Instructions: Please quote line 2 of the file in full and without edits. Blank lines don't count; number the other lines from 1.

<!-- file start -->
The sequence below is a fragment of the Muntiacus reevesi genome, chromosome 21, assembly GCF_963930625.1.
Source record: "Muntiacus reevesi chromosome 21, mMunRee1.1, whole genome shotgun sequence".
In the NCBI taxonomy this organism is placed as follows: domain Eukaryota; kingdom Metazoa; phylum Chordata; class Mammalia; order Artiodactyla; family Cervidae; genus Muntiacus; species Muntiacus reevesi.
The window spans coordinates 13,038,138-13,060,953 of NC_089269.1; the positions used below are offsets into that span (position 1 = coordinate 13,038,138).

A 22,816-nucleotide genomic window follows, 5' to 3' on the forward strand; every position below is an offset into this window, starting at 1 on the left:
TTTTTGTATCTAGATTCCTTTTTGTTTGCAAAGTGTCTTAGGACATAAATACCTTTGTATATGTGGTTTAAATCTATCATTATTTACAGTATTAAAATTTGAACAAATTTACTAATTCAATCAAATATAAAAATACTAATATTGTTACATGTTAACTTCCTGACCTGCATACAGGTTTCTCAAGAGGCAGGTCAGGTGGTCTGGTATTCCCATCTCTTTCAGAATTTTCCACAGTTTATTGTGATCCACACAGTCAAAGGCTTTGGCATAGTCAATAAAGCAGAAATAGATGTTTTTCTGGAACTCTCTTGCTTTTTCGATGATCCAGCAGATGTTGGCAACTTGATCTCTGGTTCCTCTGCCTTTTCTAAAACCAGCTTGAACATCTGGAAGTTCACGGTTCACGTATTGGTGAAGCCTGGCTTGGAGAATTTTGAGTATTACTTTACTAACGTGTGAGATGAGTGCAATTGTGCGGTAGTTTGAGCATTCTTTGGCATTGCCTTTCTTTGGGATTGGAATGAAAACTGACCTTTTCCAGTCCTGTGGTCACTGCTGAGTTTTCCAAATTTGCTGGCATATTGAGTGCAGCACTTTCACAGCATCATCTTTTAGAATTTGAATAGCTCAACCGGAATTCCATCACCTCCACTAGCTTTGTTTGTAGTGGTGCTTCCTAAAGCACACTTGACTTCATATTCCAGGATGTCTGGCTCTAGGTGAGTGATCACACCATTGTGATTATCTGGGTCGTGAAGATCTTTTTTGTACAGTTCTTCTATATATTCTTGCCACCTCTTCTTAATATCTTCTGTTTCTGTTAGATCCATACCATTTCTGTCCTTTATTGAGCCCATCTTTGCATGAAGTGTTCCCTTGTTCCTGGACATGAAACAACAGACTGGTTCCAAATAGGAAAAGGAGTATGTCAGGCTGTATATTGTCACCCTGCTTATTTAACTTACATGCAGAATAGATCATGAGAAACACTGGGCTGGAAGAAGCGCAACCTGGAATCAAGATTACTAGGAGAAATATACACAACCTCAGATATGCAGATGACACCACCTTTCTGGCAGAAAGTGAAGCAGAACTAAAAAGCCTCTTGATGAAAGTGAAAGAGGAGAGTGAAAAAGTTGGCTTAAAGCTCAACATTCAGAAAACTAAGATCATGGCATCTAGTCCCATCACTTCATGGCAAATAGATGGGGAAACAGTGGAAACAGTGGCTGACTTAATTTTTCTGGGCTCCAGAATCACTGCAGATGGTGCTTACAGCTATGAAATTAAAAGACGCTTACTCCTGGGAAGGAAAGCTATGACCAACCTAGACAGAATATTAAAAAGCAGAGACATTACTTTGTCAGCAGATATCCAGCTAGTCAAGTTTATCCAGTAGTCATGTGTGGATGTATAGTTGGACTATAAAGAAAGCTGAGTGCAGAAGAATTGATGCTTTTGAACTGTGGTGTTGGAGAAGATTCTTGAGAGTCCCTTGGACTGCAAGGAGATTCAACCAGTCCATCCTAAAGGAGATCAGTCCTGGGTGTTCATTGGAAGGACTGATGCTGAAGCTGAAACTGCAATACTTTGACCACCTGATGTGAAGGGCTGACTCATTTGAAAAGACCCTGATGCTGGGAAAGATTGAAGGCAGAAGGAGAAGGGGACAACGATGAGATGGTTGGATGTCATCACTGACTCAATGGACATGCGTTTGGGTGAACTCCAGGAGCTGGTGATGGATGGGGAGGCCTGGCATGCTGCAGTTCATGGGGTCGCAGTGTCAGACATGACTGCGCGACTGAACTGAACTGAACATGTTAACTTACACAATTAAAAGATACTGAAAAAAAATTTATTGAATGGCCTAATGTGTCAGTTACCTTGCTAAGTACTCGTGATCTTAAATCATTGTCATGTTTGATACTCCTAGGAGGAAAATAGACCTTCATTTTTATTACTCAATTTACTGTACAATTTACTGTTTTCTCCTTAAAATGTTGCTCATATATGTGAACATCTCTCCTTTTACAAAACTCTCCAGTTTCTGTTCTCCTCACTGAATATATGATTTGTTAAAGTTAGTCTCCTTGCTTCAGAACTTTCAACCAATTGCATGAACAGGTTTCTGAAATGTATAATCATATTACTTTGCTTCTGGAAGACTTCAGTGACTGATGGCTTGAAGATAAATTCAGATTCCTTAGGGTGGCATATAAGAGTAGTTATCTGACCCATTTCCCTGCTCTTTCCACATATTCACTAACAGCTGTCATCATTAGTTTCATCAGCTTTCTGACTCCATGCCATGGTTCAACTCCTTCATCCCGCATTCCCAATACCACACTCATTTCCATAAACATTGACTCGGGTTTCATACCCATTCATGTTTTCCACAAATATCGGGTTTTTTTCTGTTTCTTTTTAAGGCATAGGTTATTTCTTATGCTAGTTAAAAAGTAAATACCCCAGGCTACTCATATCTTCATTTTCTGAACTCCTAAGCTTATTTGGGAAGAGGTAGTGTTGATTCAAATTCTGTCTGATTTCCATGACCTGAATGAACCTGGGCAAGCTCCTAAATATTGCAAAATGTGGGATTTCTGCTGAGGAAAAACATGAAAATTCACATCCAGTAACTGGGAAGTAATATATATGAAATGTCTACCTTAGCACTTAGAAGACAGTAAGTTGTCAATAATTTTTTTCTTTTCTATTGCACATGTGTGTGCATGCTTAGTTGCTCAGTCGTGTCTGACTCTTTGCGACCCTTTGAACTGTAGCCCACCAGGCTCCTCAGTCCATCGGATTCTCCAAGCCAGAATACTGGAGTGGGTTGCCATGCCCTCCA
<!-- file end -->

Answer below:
Source record: "Muntiacus reevesi chromosome 21, mMunRee1.1, whole genome shotgun sequence".